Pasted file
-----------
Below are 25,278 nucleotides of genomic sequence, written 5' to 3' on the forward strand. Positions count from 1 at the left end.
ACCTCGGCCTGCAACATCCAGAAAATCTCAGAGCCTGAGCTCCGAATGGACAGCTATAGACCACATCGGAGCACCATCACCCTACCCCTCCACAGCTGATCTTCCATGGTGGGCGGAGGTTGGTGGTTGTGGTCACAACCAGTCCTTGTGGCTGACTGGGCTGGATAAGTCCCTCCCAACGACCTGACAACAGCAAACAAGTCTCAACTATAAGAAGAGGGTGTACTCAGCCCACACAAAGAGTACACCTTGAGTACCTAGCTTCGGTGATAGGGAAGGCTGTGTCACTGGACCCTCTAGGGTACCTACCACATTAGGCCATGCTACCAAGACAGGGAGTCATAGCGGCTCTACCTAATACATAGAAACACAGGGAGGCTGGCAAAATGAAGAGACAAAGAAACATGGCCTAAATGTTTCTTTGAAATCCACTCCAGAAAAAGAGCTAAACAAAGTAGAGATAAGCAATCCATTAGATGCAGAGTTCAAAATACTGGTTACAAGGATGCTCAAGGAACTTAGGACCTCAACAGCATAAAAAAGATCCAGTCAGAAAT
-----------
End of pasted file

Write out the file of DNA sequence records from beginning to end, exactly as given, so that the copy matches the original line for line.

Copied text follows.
Below are 25,278 nucleotides of genomic sequence, written 5' to 3' on the forward strand. Positions count from 1 at the left end.
ACCTCGGCCTGCAACATCCAGAAAATCTCAGAGCCTGAGCTCCGAATGGACAGCTATAGACCACATCGGAGCACCATCACCCTACCCCTCCACAGCTGATCTTCCATGGTGGGCGGAGGTTGGTGGTTGTGGTCACAACCAGTCCTTGTGGCTGACTGGGCTGGATAAGTCCCTCCCAACGACCTGACAACAGCAAACAAGTCTCAACTATAAGAAGAGGGTGTACTCAGCCCACACAAAGAGTACACCTTGAGTACCTAGCTTCGGTGATAGGGAAGGCTGTGTCACTGGACCCTCTAGGGTACCTACCACATTAGGCCATGCTACCAAGACAGGGAGTCATAGCGGCTCTACCTAATACATAGAAACACAGGGAGGCTGGCAAAATGAAGAGACAAAGAAACATGGCCTAAATGTTTCTTTGAAATCCACTCCAGAAAAAGAGCTAAACAAAGTAGAGATAAGCAATCCATTAGATGCAGAGTTCAAAATACTGGTTACAAGGATGCTCAAGGAACTTAGGACCTCAACAGCATAAAAAAGATCCAGTCAGAAAT